14-15 The people realized that God was at work among them in what Jesus had just done. They said, “This is the Prophet for sure, God’s Prophet right here in Galilee!” Jesus saw that in their enthusiasm, they were about to grab him and make him king, so he slipped off and went back up the mountain to be by himself.

16-21 In the evening his disciples went down to the sea, got in the boat, and headed back across the water to Capernaum. It had grown quite dark and Jesus had not yet returned. A huge wind blew up, churning the sea. They were maybe three or four miles out when they saw Jesus walking on the sea, quite near the boat. They were scared senseless, but he reassured them, “It’s me. It’s all right. Don’t be afraid.” So they took him on board. In no time they reached land—the exact spot they were headed to.

22-24 The next day the crowd that was left behind realized that there had been only one boat, and that Jesus had not gotten into it with his disciples. They had seen them go off without him. By now boats from Tiberias had pulled up near where they had eaten the bread blessed by the Master. So when the crowd realized he was gone and wasn’t coming back, they piled into the Tiberias boats and headed for Capernaum, looking for Jesus.

25 When they found him back across the sea, they said, “Rabbi, when did you get here?”

26 Jesus answered, “You’ve come looking for me not because you saw God in my actions but because I fed you, filled your stomachs—and for free.

The Bread of Life

27 “Don’t waste your energy striving for perishable food like that. Work for the food that sticks with you, food that nourishes your lasting life, food the Son of Man provides. He and what he does are guaranteed by God the Father to last.”

28 To that they said, “Well, what do we do then to get in on God’s works?”

29 Jesus said, “Throw your lot in with the One that God has sent. That kind of a commitment gets you in on God’s works.”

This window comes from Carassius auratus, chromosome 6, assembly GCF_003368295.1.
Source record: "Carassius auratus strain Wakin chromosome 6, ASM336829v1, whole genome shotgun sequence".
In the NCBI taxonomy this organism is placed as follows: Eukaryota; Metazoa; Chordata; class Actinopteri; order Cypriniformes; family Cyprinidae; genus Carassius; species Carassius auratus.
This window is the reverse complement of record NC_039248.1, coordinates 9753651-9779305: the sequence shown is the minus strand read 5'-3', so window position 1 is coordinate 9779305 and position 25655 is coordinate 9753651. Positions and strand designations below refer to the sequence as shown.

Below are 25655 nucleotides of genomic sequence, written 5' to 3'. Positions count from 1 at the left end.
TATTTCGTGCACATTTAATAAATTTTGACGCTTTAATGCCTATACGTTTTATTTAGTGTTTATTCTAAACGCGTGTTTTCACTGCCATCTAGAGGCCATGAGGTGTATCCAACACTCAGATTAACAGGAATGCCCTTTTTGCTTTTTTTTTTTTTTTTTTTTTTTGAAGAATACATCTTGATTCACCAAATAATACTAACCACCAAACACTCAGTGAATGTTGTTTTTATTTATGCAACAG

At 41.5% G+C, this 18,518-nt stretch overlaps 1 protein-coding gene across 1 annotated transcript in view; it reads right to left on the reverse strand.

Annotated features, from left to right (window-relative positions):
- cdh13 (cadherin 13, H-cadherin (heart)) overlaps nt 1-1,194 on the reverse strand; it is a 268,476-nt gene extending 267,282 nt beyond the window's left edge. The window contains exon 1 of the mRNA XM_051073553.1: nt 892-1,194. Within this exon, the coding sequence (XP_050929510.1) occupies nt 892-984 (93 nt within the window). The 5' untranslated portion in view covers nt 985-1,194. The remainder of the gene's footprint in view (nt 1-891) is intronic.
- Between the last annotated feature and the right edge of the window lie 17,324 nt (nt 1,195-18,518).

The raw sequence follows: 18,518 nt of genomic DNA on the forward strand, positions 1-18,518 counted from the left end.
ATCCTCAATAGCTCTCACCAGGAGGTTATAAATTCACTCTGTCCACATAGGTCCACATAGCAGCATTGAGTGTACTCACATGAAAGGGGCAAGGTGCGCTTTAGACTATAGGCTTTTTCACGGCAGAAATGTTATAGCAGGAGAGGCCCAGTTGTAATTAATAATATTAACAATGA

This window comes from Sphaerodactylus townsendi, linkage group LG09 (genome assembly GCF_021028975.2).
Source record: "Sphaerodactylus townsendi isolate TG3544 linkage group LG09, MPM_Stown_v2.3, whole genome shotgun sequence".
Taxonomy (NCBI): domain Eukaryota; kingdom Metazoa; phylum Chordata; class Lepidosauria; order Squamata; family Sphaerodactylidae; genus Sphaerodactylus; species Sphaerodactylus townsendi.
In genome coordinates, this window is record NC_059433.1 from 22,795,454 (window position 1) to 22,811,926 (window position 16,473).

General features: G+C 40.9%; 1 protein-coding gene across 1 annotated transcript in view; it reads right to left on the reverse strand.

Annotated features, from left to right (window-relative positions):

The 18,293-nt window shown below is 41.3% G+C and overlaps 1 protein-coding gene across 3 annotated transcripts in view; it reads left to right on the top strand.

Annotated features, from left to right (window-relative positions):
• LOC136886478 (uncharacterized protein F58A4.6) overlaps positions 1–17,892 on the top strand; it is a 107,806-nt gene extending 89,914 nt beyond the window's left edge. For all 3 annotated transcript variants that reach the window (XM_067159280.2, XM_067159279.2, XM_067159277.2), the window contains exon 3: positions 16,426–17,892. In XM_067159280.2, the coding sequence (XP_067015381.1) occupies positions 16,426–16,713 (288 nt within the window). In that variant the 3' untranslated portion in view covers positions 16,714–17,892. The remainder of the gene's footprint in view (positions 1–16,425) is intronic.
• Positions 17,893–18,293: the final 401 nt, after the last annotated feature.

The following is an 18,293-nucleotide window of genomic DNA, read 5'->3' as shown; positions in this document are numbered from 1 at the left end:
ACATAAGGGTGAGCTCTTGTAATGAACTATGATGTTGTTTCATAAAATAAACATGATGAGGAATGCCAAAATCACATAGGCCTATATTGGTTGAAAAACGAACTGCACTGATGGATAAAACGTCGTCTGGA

30-31 They waffled: “Why don’t you give us a clue about who you are, just a hint of what’s going on? When we see what’s up, we’ll commit ourselves. Show us what you can do. Moses fed our ancestors with bread in the desert. It says so in the Scriptures: ‘He gave them bread from heaven to eat.’”

32-33 Jesus responded, “The real significance of that Scripture is not that Moses gave you bread from heaven but that my Father is right now offering you bread from heaven, the real bread. The Bread of God came down out of heaven and is giving life to the world.”

34 They jumped at that: “Master, give us this bread, now and forever!”

35-38 Jesus said, “I am the Bread of Life. The person who aligns with me hungers no more and thirsts no more, ever. I have told you this explicitly because even though you have seen me in action, you don’t really believe me. Every person the Father gives me eventually comes running to me. And once that person is with me, I hold on and don’t let go. I came down from heaven not to follow my own whim but to accomplish the will of the One who sent me.

39-40 “This, in a nutshell, is that will: that everything handed over to me by the Father be completed—not a single detail missed—and at the wrap-up of time I have everything and everyone put together, upright and whole. This is what my Father wants: that anyone who sees the Son and trusts who he is and what he does and then aligns with him will enter real life, eternal life. My part is to put them on their feet alive and whole at the completion of time.”

41-42 At this, because he said, “I am the Bread that came down from heaven,” the Jews started arguing over him: “Isn’t this the son of Joseph? Don’t we know his father? Don’t we know his mother? How can he now say, ‘I came down out of heaven’ and expect anyone to believe him?”

43-46 Jesus said, “Don’t bicker among yourselves over me. You’re not in charge here. The Father who sent me is in charge. He draws people to me—that’s the only way you’ll ever come. Only then do I do my work, putting people together, setting them on their feet, ready for the End. This is what the prophets meant when they wrote, ‘And then they will all be personally taught by God.’ Anyone who has spent any time at all listening to the Father, really listening and therefore learning, comes to me to be taught personally—to see it with his own eyes, hear it with his own ears, from me, since I have it firsthand from the Father. No one has seen the Father except the One who has his Being alongside the Father—and you can see me.

47-51 “I’m telling you the most solemn and sober truth now: Whoever believes in me has real life, eternal life. I am the Bread of Life. Your ancestors ate the manna bread in the desert and died. But now here is Bread that truly comes down out of heaven. Anyone eating this Bread will not die, ever. I am the Bread—living Bread!—who came down out of heaven. Anyone who eats this Bread will live—and forever! The Bread that I present to the world so that it can eat and live is myself, this flesh-and-blood self.”